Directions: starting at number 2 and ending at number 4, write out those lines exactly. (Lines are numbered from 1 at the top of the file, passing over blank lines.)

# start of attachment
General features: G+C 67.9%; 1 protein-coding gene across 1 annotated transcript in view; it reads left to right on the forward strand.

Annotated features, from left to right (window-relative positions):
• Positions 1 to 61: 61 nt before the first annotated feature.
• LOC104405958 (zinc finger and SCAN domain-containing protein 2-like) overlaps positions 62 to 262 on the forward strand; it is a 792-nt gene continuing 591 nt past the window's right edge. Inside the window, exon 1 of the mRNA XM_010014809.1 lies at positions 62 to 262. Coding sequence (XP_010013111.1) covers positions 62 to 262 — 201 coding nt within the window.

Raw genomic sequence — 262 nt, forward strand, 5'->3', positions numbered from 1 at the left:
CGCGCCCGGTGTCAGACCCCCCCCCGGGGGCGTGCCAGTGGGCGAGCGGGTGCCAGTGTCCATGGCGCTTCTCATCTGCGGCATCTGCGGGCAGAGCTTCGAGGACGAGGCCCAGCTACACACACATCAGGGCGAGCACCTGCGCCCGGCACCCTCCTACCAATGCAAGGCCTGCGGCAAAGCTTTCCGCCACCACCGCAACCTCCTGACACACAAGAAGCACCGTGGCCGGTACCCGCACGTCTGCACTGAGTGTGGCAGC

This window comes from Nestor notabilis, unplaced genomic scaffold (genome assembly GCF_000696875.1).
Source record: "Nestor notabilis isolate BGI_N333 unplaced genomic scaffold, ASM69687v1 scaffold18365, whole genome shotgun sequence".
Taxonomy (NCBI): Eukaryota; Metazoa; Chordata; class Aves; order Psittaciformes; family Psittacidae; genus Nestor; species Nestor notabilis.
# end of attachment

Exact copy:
Annotated features, from left to right (window-relative positions):
• Positions 1 to 61: 61 nt before the first annotated feature.
• LOC104405958 (zinc finger and SCAN domain-containing protein 2-like) overlaps positions 62 to 262 on the forward strand; it is a 792-nt gene continuing 591 nt past the window's right edge. Inside the window, exon 1 of the mRNA XM_010014809.1 lies at positions 62 to 262. Coding sequence (XP_010013111.1) covers positions 62 to 262 — 201 coding nt within the window.